All around the world, rage against the elites

It’s a stretch, perhaps, to look for shared themes in such disparate countries. But these movements seem to have a common indignation toward leaders who are failing to maintain social justice along with global economic change.

That’s certainly true in America, where the Tea Party and Occupy Wall Street both rage against a financial elite that stumbled into a ruinous recession — and then got bailed out by a Washington elite that’s in hock to special interests. The Tea Party, especially, tapped the bedrock American mistrust of big banks, which dates to Thomas Jefferson and Andrew Jackson. Growth and prosperity would restore public confidence, as in the past. But this time, the anticipated recovery — and deflation of popular anger — still seems a few years away…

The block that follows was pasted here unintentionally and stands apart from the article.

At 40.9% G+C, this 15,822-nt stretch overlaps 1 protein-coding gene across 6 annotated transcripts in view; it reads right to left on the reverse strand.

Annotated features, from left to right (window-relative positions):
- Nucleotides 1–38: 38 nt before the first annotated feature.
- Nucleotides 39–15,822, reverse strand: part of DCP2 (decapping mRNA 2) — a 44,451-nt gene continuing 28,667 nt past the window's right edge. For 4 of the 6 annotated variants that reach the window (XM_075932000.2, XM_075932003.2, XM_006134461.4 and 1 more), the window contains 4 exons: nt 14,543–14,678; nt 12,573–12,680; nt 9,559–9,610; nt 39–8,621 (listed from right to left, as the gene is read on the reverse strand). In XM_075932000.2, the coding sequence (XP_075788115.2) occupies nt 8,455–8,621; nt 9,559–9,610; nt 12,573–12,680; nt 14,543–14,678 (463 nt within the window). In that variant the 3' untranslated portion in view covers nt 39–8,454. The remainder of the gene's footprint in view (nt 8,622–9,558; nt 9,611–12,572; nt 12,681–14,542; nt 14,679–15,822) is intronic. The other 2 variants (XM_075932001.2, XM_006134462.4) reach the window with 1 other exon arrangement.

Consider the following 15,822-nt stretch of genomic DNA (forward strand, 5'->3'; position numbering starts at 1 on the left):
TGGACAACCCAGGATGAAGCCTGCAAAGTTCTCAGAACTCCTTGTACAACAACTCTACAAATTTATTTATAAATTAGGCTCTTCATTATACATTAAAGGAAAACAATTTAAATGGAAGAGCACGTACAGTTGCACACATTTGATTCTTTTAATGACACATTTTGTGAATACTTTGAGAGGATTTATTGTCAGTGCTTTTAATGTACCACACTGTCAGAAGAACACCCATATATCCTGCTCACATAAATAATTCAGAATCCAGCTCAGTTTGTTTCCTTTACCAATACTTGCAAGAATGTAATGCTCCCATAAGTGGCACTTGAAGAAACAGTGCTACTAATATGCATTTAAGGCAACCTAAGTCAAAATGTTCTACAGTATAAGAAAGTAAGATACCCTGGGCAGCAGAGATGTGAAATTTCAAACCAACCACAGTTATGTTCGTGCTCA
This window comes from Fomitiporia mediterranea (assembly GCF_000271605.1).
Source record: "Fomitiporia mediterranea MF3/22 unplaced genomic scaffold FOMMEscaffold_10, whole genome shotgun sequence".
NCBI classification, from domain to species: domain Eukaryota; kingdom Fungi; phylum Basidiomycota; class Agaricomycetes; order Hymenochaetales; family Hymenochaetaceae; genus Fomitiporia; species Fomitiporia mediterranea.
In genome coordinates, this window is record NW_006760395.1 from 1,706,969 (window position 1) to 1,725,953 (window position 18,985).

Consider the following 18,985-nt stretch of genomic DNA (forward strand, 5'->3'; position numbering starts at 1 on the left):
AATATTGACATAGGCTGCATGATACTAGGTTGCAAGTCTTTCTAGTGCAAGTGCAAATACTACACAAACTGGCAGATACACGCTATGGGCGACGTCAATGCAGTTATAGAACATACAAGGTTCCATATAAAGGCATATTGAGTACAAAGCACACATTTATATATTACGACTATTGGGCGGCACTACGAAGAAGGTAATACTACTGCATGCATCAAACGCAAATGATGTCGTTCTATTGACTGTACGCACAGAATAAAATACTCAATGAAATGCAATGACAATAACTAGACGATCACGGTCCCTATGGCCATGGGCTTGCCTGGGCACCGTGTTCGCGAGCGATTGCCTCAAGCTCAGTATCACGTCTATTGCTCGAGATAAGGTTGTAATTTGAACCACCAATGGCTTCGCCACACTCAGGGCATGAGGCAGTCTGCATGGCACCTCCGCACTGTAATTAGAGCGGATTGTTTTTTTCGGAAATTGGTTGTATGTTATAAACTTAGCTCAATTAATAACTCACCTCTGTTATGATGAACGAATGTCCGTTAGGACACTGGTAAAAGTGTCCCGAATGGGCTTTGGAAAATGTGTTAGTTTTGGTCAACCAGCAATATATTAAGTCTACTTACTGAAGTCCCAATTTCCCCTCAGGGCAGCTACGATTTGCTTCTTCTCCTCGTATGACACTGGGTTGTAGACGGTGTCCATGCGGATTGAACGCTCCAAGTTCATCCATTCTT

Much of the world’s neo-populist anger is justified, given the greed and folly of recent years. What worries me is the echo of the 1930s, a similar period of economic change and dislocation. When the traditional business and political leaders seemed to have failed during the downturn of the ’30s, populist indignation veered sharply right and left — toward dangerous movements that expressed national indignation at the point of a gun.

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